Detection of α1-antitrypsin deficiency in children with lung diseases

Serum protein electrophoresis, quantitative determination of a1-antitrypsin concentration, and a1-antitrypsin phenotyping and genotyping were used to evaluate a diagnostic approach in the laboratory detection of a1-antitrypsin deficiency in 181 school children (aged 6-14 years) with inflammatory lung diseases (asthma in 76, pneumonia in 84, recurrent pneumonia in 11, and lung tuberculosis in ten children). The a1-globulin fraction of 2.3% on serum protein electrophoresis was used as a cut-off value for subsequent detection of a1-antitrypsin deficiency. The proteinase inhibitor MZ phenotype/genotype was confirmed in 2.76% of the children with a serum concentration of a1-antitrypsin < 2.0 g/L and relative proportion of serum protein a1 fraction Ł 2.3%. In children with lung diseases, the relative a1-globulin fraction of Ł 2.3% on serum protein electrophoresis points to the need for additional laboratory testing (a1-antitrypsin concentration, phenotyping/genotyping) to verify or reject the diagnosis of a1-antitrypsin deficiency.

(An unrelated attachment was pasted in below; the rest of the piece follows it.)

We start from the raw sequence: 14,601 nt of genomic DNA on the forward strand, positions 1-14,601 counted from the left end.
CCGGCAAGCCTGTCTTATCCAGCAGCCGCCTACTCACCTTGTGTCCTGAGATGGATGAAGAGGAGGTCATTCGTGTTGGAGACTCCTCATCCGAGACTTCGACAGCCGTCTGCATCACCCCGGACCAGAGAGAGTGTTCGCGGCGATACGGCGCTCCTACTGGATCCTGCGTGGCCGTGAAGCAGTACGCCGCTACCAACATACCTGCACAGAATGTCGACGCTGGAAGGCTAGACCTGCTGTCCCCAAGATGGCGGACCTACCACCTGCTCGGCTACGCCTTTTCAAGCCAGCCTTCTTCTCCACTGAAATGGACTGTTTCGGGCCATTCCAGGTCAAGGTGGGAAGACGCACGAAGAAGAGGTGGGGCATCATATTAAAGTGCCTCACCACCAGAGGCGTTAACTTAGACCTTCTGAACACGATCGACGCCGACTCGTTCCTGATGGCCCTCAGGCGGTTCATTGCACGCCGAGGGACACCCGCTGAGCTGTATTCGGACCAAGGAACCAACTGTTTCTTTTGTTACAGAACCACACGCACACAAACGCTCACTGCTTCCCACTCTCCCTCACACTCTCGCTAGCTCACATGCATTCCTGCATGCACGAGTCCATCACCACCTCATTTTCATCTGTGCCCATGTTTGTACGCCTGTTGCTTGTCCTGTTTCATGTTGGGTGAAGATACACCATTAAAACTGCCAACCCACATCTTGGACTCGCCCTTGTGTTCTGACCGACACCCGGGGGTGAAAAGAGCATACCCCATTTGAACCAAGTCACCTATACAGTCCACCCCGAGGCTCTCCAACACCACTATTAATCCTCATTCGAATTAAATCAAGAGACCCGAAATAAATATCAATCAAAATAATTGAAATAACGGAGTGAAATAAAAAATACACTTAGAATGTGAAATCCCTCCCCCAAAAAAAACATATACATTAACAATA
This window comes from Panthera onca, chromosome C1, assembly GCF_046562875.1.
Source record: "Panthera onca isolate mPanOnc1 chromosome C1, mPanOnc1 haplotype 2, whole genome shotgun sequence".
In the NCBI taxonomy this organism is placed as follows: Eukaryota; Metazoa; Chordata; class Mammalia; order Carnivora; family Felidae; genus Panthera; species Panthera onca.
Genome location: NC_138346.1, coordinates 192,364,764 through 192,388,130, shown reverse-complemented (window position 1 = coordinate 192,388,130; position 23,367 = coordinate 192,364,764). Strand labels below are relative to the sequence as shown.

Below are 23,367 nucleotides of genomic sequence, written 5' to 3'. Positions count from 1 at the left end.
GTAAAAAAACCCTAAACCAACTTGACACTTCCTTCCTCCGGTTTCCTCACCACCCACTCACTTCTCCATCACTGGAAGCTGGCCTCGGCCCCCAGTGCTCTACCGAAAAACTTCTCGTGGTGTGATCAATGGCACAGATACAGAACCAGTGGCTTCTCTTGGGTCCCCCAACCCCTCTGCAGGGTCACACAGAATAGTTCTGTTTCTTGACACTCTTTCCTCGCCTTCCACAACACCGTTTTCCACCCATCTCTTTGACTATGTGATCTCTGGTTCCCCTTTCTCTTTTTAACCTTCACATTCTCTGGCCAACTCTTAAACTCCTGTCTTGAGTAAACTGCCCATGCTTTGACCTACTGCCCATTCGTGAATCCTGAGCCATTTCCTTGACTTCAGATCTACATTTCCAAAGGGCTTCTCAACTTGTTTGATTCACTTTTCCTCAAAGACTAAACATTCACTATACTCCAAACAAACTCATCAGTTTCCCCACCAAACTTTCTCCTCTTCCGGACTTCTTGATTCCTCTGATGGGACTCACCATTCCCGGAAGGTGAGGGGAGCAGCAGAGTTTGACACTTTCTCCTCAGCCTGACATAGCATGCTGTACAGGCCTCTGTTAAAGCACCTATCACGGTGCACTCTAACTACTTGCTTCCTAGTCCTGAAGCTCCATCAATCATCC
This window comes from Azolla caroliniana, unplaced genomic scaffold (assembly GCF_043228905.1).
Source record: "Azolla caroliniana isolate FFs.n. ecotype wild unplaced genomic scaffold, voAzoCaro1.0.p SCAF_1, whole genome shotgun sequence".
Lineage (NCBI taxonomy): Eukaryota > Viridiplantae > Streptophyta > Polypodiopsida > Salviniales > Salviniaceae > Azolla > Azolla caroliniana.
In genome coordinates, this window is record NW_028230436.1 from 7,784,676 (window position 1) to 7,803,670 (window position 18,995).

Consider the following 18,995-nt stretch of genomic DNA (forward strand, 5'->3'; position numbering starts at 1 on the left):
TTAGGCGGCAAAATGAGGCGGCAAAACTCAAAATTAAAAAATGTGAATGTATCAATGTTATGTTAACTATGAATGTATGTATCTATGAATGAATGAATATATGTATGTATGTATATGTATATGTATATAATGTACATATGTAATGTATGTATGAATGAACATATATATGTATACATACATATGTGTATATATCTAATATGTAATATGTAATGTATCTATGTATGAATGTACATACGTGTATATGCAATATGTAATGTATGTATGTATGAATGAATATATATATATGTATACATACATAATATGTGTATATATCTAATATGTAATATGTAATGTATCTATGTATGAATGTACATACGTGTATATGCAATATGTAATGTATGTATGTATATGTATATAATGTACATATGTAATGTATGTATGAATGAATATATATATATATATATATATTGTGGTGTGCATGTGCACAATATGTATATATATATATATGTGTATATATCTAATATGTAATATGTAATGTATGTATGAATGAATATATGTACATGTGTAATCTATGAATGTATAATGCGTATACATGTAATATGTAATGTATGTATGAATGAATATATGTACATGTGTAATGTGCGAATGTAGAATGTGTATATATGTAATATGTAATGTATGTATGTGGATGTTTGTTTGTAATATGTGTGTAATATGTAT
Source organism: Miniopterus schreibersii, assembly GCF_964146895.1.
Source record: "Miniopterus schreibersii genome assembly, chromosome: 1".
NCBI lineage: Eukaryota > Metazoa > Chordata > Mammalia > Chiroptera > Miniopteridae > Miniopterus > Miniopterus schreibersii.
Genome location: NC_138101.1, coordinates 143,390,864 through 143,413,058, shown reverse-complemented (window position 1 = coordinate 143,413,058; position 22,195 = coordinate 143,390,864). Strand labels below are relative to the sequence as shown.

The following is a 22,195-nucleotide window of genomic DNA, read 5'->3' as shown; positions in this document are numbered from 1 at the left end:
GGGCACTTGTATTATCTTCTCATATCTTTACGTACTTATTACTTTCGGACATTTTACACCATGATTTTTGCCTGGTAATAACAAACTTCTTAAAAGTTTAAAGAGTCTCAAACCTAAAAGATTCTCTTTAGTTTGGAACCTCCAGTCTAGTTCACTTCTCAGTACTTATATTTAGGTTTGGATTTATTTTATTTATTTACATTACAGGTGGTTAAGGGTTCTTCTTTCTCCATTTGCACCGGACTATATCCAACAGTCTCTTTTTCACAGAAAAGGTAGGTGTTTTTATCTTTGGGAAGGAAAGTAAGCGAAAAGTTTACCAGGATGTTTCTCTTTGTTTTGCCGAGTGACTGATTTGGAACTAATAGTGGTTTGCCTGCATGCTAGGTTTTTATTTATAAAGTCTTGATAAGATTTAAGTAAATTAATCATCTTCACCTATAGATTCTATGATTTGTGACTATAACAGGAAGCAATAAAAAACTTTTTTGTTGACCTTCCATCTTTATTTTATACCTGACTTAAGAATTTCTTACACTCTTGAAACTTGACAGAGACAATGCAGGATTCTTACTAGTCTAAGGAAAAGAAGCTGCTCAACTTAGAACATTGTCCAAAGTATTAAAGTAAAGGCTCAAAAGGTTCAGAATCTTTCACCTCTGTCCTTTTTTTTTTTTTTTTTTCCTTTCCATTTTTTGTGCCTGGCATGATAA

Category: Clinical observations - professional paper
Reference work: